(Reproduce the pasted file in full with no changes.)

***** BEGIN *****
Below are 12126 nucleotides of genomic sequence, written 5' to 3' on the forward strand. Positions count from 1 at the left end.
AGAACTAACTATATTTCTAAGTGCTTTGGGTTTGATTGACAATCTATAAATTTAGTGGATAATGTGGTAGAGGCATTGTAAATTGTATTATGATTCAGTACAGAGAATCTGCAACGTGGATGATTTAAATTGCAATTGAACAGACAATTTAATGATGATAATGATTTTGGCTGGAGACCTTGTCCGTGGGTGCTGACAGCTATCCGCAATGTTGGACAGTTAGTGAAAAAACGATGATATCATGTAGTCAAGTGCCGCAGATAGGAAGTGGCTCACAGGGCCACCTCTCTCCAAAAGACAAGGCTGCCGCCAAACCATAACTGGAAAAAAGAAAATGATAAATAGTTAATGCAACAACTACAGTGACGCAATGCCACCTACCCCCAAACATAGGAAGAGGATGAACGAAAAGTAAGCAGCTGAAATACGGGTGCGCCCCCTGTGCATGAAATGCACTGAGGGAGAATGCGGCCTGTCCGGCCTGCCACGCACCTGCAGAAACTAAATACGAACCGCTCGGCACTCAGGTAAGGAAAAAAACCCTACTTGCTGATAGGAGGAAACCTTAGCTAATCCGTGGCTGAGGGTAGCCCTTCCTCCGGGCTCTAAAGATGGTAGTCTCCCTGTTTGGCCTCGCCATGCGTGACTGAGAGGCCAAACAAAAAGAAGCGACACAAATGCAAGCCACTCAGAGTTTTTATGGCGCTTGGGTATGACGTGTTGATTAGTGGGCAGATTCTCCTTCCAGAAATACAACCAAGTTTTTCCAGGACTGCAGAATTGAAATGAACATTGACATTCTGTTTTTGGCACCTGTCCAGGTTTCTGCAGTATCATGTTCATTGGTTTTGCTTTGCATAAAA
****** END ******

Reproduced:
Below are 12126 nucleotides of genomic sequence, written 5' to 3' on the forward strand. Positions count from 1 at the left end.
AGAACTAACTATATTTCTAAGTGCTTTGGGTTTGATTGACAATCTATAAATTTAGTGGATAATGTGGTAGAGGCATTGTAAATTGTATTATGATTCAGTACAGAGAATCTGCAACGTGGATGATTTAAATTGCAATTGAACAGACAATTTAATGATGATAATGATTTTGGCTGGAGACCTTGTCCGTGGGTGCTGACAGCTATCCGCAATGTTGGACAGTTAGTGAAAAAACGATGATATCATGTAGTCAAGTGCCGCAGATAGGAAGTGGCTCACAGGGCCACCTCTCTCCAAAAGACAAGGCTGCCGCCAAACCATAACTGGAAAAAAGAAAATGATAAATAGTTAATGCAACAACTACAGTGACGCAATGCCACCTACCCCCAAACATAGGAAGAGGATGAACGAAAAGTAAGCAGCTGAAATACGGGTGCGCCCCCTGTGCATGAAATGCACTGAGGGAGAATGCGGCCTGTCCGGCCTGCCACGCACCTGCAGAAACTAAATACGAACCGCTCGGCACTCAGGTAAGGAAAAAAACCCTACTTGCTGATAGGAGGAAACCTTAGCTAATCCGTGGCTGAGGGTAGCCCTTCCTCCGGGCTCTAAAGATGGTAGTCTCCCTGTTTGGCCTCGCCATGCGTGACTGAGAGGCCAAACAAAAAGAAGCGACACAAATGCAAGCCACTCAGAGTTTTTATGGCGCTTGGGTATGACGTGTTGATTAGTGGGCAGATTCTCCTTCCAGAAATACAACCAAGTTTTTCCAGGACTGCAGAATTGAAATGAACATTGACATTCTGTTTTTGGCACCTGTCCAGGTTTCTGCAGTATCATGTTCATTGGTTTTGCTTTGCATAAAA